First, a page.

Ofqual has announced it will publish guidance on how schools can use “valid mock grades” to appeal A-levels and GCSE results next week.
The Department for Education confirmed late last night that some pupils will be offered the option to use grades given in mock exams instead of their standardised A-level and GCSE grades.
The DfE said pupils “could receive the higher result out of their calculated grade, valid mock grade, or autumn exam grade” – with the mock exam option available via the appeal process.
The last-minute change has garnered criticism, with headteachers unsure how the new caveat will work in practice. However, exams regulator Ofqual has shed some light on when education leaders can expect the information.
“We understand why the government has wanted to provide some additional assurance for students, by confirming that evidence from valid mock exams can be considered as part of an appeal,” the regulator said today.
“We are working urgently to operationalise this as fairly as possible and to determine what standards of evidence will be required for the appeal. We will provide more detail early next week.”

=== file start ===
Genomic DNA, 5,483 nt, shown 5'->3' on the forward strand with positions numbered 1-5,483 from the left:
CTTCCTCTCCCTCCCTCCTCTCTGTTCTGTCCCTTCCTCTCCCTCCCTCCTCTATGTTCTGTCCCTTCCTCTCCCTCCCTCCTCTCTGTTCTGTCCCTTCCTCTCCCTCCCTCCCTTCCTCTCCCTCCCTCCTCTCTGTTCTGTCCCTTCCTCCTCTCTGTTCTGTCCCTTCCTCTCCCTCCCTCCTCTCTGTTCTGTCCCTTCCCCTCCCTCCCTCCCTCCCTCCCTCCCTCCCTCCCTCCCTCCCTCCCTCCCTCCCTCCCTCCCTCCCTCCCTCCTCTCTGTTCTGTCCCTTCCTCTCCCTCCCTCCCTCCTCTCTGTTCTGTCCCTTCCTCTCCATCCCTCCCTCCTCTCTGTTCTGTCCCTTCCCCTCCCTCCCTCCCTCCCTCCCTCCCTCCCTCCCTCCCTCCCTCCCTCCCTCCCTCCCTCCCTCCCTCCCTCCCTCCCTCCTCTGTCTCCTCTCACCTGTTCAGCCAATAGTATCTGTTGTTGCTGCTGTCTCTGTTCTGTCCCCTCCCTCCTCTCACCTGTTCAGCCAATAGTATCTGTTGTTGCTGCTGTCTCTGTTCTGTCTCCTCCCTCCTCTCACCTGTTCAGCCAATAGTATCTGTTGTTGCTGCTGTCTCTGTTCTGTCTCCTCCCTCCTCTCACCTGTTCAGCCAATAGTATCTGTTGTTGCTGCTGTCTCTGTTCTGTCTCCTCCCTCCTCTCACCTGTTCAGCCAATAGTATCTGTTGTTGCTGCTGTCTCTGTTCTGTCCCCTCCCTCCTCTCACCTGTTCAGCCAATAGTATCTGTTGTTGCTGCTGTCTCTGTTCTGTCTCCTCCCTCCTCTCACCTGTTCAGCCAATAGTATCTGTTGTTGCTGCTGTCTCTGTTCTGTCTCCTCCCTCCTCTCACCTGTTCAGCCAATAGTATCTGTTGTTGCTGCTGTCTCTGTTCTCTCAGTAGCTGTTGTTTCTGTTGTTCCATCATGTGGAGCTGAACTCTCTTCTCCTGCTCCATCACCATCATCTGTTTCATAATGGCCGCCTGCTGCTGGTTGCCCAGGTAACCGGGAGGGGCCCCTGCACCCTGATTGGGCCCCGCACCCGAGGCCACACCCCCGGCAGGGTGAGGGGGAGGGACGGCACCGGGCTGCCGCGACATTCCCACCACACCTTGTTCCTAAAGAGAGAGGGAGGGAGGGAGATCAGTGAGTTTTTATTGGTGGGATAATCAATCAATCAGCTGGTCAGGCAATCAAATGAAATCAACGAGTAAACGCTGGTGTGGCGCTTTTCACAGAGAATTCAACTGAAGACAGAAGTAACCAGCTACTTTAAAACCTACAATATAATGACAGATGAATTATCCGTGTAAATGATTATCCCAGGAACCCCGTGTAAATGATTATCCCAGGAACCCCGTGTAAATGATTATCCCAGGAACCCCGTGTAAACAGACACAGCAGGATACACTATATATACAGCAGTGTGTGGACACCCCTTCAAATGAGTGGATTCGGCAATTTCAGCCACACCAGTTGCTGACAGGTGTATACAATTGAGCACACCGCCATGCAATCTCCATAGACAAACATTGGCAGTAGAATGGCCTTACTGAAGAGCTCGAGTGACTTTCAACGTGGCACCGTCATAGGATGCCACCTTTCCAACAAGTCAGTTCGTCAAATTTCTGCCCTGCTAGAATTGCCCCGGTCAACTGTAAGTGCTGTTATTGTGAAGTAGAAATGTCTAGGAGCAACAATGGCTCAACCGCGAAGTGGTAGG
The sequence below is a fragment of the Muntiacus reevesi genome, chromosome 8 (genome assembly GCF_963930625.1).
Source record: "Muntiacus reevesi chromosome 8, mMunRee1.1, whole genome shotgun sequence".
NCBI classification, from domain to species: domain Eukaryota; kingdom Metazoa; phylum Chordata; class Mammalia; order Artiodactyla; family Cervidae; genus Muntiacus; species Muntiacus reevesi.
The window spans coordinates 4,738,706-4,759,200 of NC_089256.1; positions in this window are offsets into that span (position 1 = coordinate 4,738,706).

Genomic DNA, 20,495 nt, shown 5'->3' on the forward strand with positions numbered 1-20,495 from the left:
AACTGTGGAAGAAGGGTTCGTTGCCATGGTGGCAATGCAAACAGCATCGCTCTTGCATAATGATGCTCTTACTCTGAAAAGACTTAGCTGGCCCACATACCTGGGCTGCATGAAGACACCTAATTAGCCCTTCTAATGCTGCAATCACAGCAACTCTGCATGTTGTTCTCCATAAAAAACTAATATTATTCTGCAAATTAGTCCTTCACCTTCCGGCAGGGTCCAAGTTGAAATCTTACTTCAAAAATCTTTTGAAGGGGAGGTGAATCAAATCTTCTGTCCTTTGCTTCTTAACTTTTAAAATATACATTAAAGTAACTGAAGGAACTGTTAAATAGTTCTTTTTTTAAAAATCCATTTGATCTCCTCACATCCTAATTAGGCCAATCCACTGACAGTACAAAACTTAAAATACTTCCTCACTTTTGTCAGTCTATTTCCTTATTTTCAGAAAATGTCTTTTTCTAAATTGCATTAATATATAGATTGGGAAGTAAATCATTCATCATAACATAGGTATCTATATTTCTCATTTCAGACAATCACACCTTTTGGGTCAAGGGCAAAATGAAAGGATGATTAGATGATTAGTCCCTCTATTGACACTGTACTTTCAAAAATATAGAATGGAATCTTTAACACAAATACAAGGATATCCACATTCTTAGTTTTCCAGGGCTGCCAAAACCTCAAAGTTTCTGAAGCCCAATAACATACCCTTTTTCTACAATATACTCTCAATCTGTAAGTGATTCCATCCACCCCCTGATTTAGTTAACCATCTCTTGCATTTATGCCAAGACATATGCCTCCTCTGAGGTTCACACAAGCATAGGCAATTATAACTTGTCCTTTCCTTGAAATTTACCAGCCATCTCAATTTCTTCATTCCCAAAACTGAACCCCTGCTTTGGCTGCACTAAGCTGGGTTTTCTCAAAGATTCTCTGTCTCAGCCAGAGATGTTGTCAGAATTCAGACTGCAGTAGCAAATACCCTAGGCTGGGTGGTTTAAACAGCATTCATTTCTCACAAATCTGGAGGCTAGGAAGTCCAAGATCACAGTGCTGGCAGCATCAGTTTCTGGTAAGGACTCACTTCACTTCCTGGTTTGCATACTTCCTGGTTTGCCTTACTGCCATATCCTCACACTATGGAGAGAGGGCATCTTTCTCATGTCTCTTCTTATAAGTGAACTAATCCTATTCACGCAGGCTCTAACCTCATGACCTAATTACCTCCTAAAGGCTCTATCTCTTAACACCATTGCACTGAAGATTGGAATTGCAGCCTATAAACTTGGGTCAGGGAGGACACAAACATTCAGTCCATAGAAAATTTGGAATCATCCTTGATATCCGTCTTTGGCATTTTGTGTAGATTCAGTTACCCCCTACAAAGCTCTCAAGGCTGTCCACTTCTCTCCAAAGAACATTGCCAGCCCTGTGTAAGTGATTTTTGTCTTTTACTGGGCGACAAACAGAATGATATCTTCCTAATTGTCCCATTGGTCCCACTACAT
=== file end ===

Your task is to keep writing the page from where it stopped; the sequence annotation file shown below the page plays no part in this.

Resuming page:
The regulator added: “We will continue to do everything possible to ensure students achieve grades that are as fair as possible in the circumstances this summer.”
Last week Ofqual set out the full arrangements for appeals this year, which confirmed schools will be able to appeal if they were expecting results this year to “show a very different pattern of grades to results in previous years”.
Elsewhere the regulator reiterated that under the current exams system brought in to facilitate the cancellation of summer exams the “vast majority of the grades students receive will be the same as, or within one grade of, their centre’s grade”,
“Adjustments were only made where necessary to bring consistency to the standards between schools and colleges. However, that moderation was essential to create a level playing for students.”
The deadline for schools to submit appeals is September 17.